The delicious impropriety of airport searches

John Walsh

"IT WAS far too personal," sobbed Diana Ross. "I have been through all the airports of the world and never been subjected to such an intrusive search".

Goodness. If we hadn't known the facts, we might have thought it was far worse. Had they stripped her? Had they inserted a finger into the elastic waistband of her knickers and peered inside? Had they, in fact, spreadeagled her naked body over the airport X-ray machine and, with the aid of a pencil torch...

But we needn't go there. As the world knows, Ms Ross took exception to having a female security guard touch her bosom after a silver belt buckle had activated the metal-detector. It was, if we may say such a thing, "only" her breasts that were thus violated.

Was she right to be so annoyed? And was she right in saying that airport staff at Heathrow are unique in having the right to jiggle your tits in the line of duty?

It's a funny thing, being searched, somewhere between deadly seriousness and high comedy. When that little bell goes off as you're walking stiffly through the electric doorway, you know you're in for a minute or so of complicated theatre: you fix your expression into a rictus of amusement ("Hark at me, eh, the international terrorist") and try to look both peeved and helpfully submissive at the same time, while the chap doing the searching comes forward trying to look a) stern, b) like someone who's only doing his duty and c) as if he hopes you won't think he's going to enjoy this.

Because frisking has a small undercurrent of sex about it, does it not? You extend your arms, as if about to say, "Darling!" He moves towards you and runs his hands up and down your back. He is even trained to look into your eyes, to see if they betray a flicker of panic. And there you stand, two complete strangers locked in a homosexual embrace, one of you passive as a martyr, the other fluttering his hands over your trousers in that abstracted, professional, I'm-only-doing-this-because-I'm-being- paid-to air encountered among prostitutes and tailors taking an inside- leg measurement.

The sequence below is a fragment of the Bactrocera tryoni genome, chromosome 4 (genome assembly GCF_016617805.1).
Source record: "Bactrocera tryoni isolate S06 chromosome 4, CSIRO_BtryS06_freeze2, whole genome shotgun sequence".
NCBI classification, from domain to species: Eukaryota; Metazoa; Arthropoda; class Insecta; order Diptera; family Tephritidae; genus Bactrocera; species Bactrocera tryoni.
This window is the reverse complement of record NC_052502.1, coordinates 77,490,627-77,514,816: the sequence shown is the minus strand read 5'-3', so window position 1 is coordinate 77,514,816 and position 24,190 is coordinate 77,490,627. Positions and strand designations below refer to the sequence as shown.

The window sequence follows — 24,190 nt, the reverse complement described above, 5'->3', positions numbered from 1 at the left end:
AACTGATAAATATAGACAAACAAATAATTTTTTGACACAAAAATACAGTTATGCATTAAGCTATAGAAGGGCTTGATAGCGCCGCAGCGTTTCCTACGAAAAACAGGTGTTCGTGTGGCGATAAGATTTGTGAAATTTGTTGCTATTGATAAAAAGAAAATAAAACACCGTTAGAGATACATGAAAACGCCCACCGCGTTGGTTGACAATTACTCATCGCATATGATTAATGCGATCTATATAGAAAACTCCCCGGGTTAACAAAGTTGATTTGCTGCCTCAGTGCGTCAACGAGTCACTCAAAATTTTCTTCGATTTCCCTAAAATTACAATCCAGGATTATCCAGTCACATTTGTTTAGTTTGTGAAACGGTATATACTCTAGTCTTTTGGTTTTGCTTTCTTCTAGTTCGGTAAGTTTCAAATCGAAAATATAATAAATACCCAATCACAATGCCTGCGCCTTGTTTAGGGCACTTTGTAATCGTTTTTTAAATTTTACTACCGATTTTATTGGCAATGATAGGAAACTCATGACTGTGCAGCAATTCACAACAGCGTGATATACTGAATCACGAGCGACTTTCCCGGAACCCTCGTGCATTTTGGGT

They order these things better abroad. With a hand-held detector machine, you can at least make a pretence of impersonality, as if you're waving a Geiger counter over a radioactive sheep.

Here, such devices aren't allowed (they don't meet with the approval of the Department of Transport) and you're stuck with hand searches. But they work because, I suspect, British people rather enjoy the combination of levity, smut and incrimination that's involved. They grant each other a licence to feel. (Not the willy, though. When frisking chaps, security guards merely gesture at one's Little Fireman, but never ever grab hold of it. It's just not done if you haven't been introduced.)

Ms Ross, however, does not grant anyone such licence. Although she describes herself as "a huggy person", she is about as huggy as Ann Widdecombe. She clearly regards her body as a temple. Her attitude to physical contact is like WH Auden's hymn to personal space: "Some eighteen inches from my nose/ The frontier of my person goes/ And all the untilled air between/ Is private pagus or demesne/ Stranger unless, with bedroom eyes,/ I beckon you to fraternise,/ Beware of rudely crossing it./ I have no gun, but I can spit".

Her breasts are the breasts of Aphrodite, and are simply not available to mortal touch. You could not expect the Heathrow police or Sally the security girl to understand this important distinction; and nor will they in the future.

The only advice I can offer Ms Ross is to acquire a pair of inflatable breasts - the kind worn by Paul Gascoigne and Jimmy "Five Bellies" Gardiner - and wear them over her natural features when next she passes through Terminal Four. Just do it, Diana; it's a British thing.

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